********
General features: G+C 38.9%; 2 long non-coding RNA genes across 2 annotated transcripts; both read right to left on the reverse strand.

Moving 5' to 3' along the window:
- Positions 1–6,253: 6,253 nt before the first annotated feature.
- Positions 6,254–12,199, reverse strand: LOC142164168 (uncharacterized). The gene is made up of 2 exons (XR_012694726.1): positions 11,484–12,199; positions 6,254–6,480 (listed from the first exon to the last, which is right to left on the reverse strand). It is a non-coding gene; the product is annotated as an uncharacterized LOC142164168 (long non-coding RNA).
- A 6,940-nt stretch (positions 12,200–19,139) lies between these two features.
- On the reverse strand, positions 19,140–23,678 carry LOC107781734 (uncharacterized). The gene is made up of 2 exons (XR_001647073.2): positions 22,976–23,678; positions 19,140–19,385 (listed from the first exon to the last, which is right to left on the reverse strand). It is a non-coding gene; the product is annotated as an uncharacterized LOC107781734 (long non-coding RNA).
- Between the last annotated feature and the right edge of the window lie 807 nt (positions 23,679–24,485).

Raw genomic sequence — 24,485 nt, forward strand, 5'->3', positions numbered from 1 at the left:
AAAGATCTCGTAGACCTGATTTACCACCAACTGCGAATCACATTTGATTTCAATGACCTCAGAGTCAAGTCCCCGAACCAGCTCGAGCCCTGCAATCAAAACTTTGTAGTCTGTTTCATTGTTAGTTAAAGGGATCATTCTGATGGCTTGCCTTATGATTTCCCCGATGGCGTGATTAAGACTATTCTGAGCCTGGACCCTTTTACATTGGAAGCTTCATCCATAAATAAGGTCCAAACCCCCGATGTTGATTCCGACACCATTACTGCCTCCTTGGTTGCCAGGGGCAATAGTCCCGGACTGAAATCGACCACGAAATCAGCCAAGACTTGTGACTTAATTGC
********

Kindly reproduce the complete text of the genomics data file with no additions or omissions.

General features: G+C 38.9%; 2 long non-coding RNA genes across 2 annotated transcripts; both read right to left on the reverse strand.

Moving 5' to 3' along the window:
- Positions 1–6,253: 6,253 nt before the first annotated feature.
- Positions 6,254–12,199, reverse strand: LOC142164168 (uncharacterized). The gene is made up of 2 exons (XR_012694726.1): positions 11,484–12,199; positions 6,254–6,480 (listed from the first exon to the last, which is right to left on the reverse strand). It is a non-coding gene; the product is annotated as an uncharacterized LOC142164168 (long non-coding RNA).
- A 6,940-nt stretch (positions 12,200–19,139) lies between these two features.
- On the reverse strand, positions 19,140–23,678 carry LOC107781734 (uncharacterized). The gene is made up of 2 exons (XR_001647073.2): positions 22,976–23,678; positions 19,140–19,385 (listed from the first exon to the last, which is right to left on the reverse strand). It is a non-coding gene; the product is annotated as an uncharacterized LOC107781734 (long non-coding RNA).
- Between the last annotated feature and the right edge of the window lie 807 nt (positions 23,679–24,485).

Raw genomic sequence — 24,485 nt, forward strand, 5'->3', positions numbered from 1 at the left:
AAAGATCTCGTAGACCTGATTTACCACCAACTGCGAATCACATTTGATTTCAATGACCTCAGAGTCAAGTCCCCGAACCAGCTCGAGCCCTGCAATCAAAACTTTGTAGTCTGTTTCATTGTTAGTTAAAGGGATCATTCTGATGGCTTGCCTTATGATTTCCCCGATGGCGTGATTAAGACTATTCTGAGCCTGGACCCTTTTACATTGGAAGCTTCATCCATAAATAAGGTCCAAACCCCCGATGTTGATTCCGACACCATTACTGCCTCCTTGGTTGCCAGGGGCAATAGTCCCGGACTGAAATCGACCACGAAATCAGCCAAGACTTGTGACTTAATTGC